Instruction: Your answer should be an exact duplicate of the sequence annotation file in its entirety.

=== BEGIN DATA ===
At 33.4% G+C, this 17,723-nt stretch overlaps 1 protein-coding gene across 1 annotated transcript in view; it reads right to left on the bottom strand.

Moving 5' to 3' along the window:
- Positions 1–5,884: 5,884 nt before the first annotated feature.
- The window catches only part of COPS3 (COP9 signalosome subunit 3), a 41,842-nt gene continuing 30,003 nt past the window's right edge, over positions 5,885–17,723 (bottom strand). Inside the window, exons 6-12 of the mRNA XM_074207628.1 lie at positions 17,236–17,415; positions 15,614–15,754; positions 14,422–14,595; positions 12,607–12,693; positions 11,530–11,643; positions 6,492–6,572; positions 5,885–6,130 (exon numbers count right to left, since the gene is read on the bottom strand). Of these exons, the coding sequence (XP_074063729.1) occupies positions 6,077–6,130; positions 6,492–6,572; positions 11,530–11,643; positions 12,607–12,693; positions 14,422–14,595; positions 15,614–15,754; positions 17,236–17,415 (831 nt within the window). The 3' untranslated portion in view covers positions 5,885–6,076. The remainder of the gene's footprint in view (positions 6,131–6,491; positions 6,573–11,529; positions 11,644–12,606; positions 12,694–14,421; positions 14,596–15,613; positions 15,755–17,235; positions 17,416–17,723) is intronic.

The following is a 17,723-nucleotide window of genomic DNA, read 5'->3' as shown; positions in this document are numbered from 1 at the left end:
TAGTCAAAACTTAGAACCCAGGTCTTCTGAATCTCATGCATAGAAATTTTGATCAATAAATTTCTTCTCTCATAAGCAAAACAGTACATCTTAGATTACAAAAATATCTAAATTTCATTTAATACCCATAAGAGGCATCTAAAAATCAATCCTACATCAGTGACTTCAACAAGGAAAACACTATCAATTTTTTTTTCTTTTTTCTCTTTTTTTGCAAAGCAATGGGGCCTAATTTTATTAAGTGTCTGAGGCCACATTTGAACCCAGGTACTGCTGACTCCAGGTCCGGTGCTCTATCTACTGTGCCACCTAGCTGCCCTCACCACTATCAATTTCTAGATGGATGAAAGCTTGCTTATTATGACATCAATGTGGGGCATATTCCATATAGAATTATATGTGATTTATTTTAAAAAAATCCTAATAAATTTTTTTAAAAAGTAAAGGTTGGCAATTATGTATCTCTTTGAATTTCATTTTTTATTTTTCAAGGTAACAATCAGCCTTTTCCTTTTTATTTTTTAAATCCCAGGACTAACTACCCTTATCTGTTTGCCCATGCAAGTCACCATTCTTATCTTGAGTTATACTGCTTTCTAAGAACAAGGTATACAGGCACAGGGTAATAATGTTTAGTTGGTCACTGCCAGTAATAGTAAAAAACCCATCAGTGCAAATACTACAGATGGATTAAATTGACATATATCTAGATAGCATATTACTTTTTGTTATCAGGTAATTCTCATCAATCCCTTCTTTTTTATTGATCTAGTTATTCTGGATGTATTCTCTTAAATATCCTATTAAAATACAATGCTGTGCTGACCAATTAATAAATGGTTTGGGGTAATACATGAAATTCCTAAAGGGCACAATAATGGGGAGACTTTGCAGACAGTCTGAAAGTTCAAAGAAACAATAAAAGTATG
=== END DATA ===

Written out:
At 33.4% G+C, this 17,723-nt stretch overlaps 1 protein-coding gene across 1 annotated transcript in view; it reads right to left on the bottom strand.

Moving 5' to 3' along the window:
- Positions 1–5,884: 5,884 nt before the first annotated feature.
- The window catches only part of COPS3 (COP9 signalosome subunit 3), a 41,842-nt gene continuing 30,003 nt past the window's right edge, over positions 5,885–17,723 (bottom strand). Inside the window, exons 6-12 of the mRNA XM_074207628.1 lie at positions 17,236–17,415; positions 15,614–15,754; positions 14,422–14,595; positions 12,607–12,693; positions 11,530–11,643; positions 6,492–6,572; positions 5,885–6,130 (exon numbers count right to left, since the gene is read on the bottom strand). Of these exons, the coding sequence (XP_074063729.1) occupies positions 6,077–6,130; positions 6,492–6,572; positions 11,530–11,643; positions 12,607–12,693; positions 14,422–14,595; positions 15,614–15,754; positions 17,236–17,415 (831 nt within the window). The 3' untranslated portion in view covers positions 5,885–6,076. The remainder of the gene's footprint in view (positions 6,131–6,491; positions 6,573–11,529; positions 11,644–12,606; positions 12,694–14,421; positions 14,596–15,613; positions 15,755–17,235; positions 17,416–17,723) is intronic.

The following is a 17,723-nucleotide window of genomic DNA, read 5'->3' as shown; positions in this document are numbered from 1 at the left end:
TAGTCAAAACTTAGAACCCAGGTCTTCTGAATCTCATGCATAGAAATTTTGATCAATAAATTTCTTCTCTCATAAGCAAAACAGTACATCTTAGATTACAAAAATATCTAAATTTCATTTAATACCCATAAGAGGCATCTAAAAATCAATCCTACATCAGTGACTTCAACAAGGAAAACACTATCAATTTTTTTTTCTTTTTTCTCTTTTTTTGCAAAGCAATGGGGCCTAATTTTATTAAGTGTCTGAGGCCACATTTGAACCCAGGTACTGCTGACTCCAGGTCCGGTGCTCTATCTACTGTGCCACCTAGCTGCCCTCACCACTATCAATTTCTAGATGGATGAAAGCTTGCTTATTATGACATCAATGTGGGGCATATTCCATATAGAATTATATGTGATTTATTTTAAAAAAATCCTAATAAATTTTTTTAAAAAGTAAAGGTTGGCAATTATGTATCTCTTTGAATTTCATTTTTTATTTTTCAAGGTAACAATCAGCCTTTTCCTTTTTATTTTTTAAATCCCAGGACTAACTACCCTTATCTGTTTGCCCATGCAAGTCACCATTCTTATCTTGAGTTATACTGCTTTCTAAGAACAAGGTATACAGGCACAGGGTAATAATGTTTAGTTGGTCACTGCCAGTAATAGTAAAAAACCCATCAGTGCAAATACTACAGATGGATTAAATTGACATATATCTAGATAGCATATTACTTTTTGTTATCAGGTAATTCTCATCAATCCCTTCTTTTTTATTGATCTAGTTATTCTGGATGTATTCTCTTAAATATCCTATTAAAATACAATGCTGTGCTGACCAATTAATAAATGGTTTGGGGTAATACATGAAATTCCTAAAGGGCACAATAATGGGGAGACTTTGCAGACAGTCTGAAAGTTCAAAGAAACAATAAAAGTATG